Overall, Calonne’s effort fails to make distinct this new work on Miller. And, probably much to Calonne’s chagrin, this 2014 biography coincides with the publications of two other works on Miller, Arthur Hoyle’s The Unknown Henry Miller: A Seeker in Big Sur (Arcade Publishing, 2014) and Indrek Männiste’s Henry Miller: The Inhuman Artist, A Philosophical Inquiry (Bloomsbury, 2013). Hoyle’s effort seeks to narrow the biographical spectrum of Miller’s life with a focus on his time in Big Sur, while Männiste aims to analyze Miller’s personal literary philosophy, often touching on Eastern influences. With nine previous biographies on Miller in existence, Männiste justifiably—yet prematurely—decries the need for further Miller biographies: “One can only hope that the fact that we haven’t seen new Miller biographies in this century yet can be taken as a sign of a realization that the niche has been positively over-exploited” (Männiste xxi). His comments may be prophetic, as the concise and restrictive size of the Critical Lives series hardly leaves room to add a significant contribution to Miller’s work and, regrettably, Calonne’s crammed paragraphs and lists of historical events scarcely bring any new life to the vivacious Henry Miller.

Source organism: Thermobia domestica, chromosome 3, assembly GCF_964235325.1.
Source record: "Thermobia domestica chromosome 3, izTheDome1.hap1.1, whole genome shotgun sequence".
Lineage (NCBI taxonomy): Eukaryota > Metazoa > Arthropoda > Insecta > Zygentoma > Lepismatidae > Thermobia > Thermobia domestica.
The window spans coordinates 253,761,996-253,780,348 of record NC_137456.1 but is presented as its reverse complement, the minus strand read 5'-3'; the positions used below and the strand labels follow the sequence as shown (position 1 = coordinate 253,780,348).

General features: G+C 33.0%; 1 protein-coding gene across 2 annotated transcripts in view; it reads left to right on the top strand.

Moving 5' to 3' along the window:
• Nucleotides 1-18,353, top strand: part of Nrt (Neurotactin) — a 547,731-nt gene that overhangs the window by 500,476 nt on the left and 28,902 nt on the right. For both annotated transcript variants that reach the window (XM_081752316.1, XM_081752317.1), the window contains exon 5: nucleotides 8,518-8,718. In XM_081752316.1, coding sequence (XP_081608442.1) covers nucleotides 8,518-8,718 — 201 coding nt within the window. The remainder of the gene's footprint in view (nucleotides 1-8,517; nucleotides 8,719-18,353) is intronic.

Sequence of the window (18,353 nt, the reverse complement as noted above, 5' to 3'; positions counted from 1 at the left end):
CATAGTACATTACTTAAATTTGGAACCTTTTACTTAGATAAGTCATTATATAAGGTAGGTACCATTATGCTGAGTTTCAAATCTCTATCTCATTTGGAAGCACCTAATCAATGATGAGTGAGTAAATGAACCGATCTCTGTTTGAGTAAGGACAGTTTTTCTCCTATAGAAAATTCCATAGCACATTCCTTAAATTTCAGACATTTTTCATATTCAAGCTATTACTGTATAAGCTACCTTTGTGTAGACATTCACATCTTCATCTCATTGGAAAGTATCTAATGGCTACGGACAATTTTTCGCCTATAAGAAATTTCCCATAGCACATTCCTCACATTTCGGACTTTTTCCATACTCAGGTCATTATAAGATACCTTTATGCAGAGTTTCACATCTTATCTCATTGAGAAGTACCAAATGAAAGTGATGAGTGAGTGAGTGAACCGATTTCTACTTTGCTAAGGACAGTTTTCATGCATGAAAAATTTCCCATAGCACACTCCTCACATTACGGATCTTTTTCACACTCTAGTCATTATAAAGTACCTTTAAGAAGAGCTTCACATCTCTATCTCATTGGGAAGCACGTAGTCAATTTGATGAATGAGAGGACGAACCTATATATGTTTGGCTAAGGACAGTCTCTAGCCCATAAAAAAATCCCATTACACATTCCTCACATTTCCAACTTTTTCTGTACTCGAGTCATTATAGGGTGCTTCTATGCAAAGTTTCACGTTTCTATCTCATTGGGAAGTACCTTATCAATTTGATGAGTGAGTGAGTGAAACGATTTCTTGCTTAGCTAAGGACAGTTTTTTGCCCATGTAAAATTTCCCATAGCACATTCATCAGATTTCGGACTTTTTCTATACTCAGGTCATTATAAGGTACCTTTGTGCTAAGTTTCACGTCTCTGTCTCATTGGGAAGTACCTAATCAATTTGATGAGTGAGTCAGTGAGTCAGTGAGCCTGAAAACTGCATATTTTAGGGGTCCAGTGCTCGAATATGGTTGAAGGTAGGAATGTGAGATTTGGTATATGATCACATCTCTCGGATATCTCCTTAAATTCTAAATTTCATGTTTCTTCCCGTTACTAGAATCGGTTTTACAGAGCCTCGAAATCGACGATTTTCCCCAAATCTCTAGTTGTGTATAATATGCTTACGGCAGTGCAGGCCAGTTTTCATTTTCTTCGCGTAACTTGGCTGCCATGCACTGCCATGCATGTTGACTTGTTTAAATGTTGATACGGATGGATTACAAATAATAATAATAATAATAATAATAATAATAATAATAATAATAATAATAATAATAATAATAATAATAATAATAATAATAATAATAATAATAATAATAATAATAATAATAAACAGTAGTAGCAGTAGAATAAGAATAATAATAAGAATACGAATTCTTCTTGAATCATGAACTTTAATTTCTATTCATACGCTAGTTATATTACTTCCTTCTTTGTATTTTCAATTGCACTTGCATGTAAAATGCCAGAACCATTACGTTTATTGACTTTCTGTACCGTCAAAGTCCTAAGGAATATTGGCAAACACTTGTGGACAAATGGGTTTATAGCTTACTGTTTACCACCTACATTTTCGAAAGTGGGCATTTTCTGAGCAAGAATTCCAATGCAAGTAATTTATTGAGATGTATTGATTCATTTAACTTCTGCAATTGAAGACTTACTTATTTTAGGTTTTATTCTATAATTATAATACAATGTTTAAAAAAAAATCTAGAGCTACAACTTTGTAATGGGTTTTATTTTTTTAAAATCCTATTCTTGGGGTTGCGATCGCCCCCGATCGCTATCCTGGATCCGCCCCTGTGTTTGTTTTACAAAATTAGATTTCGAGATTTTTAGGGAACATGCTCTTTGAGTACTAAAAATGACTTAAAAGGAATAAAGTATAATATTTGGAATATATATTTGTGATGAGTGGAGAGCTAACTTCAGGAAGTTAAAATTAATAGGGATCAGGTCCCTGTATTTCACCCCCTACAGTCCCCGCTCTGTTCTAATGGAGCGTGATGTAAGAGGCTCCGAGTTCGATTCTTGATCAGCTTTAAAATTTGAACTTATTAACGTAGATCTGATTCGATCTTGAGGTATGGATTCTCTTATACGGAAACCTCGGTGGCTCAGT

- Indrek Männiste, Henry Miller: The Inhuman Artist. London: Bloomsbury, 2013.